KASHKA with PROGRAM, BRENDAN PHILIP, JESSICA STUART FEW, GROUNDERS and THE THING IS as part of SOUNDCLASH at Harbourfront Redpath Sugar Stage (235 Queens Quay West), Saturday (July 13), 1:30 to 10:30 pm. Free. See listing.
The period after your long-time band's demise can be one of the most difficult for a musician. But Kat Burns isn't one to sit still.
When Forest City Lovers ended in 2012 after six years of making gorgeous orchestral folk-pop records and touring steadily, the frontwoman immediately refocused on her solo project, KASHKA, a more electronic affair.
Before long she'd teamed up with local producer James Bunton to collaborate on an alluring debut full-length, Vichada, which came out last summer. A follow-up is due in November, with Leon Taheny in the producer's chair.
"I took my time with the new one, and we came back a few times to overhaul it and cut out the songs that didn't fit," says Burns. "The sound is folkpoptronica, a term coined by my hometown [Whitby] newspaper: slightly edgier, with more organic instruments, but treated with electronic production."
Burns wrote many of the songs in transit, experimenting with a mobile recording set-up to capture ideas while on the road. Many are about loss, family history, love and hurt.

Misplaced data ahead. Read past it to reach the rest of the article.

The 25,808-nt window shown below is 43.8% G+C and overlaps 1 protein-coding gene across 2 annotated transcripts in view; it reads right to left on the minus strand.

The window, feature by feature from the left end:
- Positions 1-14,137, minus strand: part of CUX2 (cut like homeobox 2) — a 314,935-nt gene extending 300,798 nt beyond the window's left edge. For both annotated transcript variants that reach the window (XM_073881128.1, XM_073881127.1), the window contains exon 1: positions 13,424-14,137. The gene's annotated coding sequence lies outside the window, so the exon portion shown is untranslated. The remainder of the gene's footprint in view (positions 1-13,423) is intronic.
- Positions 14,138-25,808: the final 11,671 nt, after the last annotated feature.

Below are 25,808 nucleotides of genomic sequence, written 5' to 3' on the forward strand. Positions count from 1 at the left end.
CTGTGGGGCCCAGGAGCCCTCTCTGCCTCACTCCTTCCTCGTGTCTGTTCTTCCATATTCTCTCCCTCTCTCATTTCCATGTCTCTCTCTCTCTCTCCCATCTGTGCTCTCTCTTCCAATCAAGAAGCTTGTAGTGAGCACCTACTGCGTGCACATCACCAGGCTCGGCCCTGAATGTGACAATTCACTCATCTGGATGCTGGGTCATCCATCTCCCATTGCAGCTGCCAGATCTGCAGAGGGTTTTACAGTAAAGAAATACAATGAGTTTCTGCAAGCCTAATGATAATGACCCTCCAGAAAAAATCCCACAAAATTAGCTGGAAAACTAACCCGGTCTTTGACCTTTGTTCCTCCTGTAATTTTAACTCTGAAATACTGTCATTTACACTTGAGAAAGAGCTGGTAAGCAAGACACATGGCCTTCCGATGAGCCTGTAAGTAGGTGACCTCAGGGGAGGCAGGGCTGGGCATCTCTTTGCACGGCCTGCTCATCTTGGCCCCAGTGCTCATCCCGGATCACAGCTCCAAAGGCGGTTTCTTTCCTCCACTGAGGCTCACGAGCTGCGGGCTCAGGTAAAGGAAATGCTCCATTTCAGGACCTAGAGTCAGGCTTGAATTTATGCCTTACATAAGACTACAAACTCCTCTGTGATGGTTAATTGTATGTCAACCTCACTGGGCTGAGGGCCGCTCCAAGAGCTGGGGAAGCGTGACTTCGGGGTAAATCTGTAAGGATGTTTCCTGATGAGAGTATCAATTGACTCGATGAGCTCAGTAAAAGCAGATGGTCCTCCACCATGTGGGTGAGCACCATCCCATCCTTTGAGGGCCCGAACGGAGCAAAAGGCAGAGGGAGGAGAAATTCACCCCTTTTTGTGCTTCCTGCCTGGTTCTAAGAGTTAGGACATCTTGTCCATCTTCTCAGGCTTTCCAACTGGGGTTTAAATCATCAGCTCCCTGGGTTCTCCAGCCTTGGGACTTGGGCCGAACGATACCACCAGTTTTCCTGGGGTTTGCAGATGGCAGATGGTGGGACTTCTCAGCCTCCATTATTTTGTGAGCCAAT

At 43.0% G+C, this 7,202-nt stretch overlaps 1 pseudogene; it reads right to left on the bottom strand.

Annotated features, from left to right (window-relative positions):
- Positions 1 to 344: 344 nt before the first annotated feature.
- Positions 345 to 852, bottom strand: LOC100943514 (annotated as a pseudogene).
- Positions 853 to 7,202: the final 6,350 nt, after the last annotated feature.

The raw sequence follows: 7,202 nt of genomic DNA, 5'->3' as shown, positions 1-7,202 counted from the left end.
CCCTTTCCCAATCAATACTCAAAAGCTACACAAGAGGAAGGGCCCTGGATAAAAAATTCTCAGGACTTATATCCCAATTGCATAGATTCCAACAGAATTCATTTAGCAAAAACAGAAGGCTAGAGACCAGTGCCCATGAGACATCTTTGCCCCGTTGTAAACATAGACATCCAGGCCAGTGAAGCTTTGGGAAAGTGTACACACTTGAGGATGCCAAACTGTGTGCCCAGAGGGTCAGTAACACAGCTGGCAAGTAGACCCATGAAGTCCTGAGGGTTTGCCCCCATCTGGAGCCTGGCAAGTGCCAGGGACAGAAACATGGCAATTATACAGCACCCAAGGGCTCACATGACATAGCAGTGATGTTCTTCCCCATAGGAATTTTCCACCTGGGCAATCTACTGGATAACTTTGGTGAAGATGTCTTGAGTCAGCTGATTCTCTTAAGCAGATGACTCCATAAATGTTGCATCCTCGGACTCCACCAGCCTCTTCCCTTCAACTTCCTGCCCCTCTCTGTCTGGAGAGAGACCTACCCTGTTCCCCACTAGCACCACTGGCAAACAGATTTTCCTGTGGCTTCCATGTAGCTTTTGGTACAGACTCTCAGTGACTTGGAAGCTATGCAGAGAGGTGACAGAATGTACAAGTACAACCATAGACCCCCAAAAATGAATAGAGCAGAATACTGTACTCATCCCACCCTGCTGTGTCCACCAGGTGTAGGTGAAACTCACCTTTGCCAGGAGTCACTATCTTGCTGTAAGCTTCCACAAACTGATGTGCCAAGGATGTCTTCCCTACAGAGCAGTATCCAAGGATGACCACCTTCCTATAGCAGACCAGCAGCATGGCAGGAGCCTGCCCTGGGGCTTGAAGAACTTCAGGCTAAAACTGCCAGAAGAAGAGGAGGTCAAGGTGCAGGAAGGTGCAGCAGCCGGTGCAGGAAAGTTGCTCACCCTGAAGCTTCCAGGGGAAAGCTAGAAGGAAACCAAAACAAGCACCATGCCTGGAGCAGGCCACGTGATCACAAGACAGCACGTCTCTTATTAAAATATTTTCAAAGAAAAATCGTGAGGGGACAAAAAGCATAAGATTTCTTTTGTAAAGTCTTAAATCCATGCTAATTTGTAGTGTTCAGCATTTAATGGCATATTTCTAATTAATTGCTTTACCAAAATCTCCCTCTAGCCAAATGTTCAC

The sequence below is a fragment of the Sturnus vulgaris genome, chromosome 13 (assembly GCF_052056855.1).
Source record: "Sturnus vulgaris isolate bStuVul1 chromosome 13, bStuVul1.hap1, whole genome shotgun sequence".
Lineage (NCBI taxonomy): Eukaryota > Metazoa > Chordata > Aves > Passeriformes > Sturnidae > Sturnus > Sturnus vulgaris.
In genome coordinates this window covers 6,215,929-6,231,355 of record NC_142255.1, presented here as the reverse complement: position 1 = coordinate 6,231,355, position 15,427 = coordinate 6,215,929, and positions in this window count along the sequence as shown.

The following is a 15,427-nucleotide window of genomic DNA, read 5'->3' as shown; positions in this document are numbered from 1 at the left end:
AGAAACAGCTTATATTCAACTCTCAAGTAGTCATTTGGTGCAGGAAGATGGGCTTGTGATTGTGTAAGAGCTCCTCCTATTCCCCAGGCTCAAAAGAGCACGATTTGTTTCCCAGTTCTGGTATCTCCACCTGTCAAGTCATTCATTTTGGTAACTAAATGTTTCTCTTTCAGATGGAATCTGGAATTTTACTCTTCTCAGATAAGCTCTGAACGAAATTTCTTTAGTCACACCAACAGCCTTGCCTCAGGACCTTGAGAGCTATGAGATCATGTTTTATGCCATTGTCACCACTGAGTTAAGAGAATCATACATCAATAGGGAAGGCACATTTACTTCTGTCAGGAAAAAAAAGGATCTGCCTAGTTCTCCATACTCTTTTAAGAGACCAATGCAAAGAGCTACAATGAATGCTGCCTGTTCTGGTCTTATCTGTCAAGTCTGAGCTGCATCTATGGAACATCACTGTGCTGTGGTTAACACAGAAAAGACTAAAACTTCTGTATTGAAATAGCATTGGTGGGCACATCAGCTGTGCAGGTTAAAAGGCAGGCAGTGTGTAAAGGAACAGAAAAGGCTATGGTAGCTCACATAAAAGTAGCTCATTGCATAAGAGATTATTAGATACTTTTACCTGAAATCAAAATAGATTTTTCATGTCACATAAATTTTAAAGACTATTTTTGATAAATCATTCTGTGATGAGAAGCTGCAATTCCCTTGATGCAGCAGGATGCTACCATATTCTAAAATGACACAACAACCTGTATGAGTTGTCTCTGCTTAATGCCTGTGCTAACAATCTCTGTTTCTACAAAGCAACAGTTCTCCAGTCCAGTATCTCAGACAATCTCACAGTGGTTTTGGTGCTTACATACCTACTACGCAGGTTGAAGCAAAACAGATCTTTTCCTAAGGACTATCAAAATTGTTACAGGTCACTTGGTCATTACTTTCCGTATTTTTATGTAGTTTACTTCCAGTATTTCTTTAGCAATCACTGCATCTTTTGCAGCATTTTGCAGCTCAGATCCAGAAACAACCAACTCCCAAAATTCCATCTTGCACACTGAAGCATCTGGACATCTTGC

"Lyrically the album is pretty intense for me, but it felt like a tremendous catharsis to record. The goal was to make something that represents hard work and hopefully stirs the listener."
Getting nominated for Harbourfront's SoundClash Award has been a confidence booster. The award honours forward-thinking, cutting-edge Toronto musicians and is exposing her music to a wider audience even if she doesn't take home the $5,000 first prize.
As for Forest City Lovers, Burns, who's also a talented visual artist, admits to missing playing the songs, hanging out in the van and the familiarity of it all.
"I was scared of bringing it to a close, and frankly it's still not fully closed in my mind, but it was done out of necessity. My band members went back to school, had a baby. I just kept going.
"As a creative person, I have to challenge myself to start fresh sometimes. Often, inspiration hits in times of uncertainty, or you see things through a different lens. Those moments are important."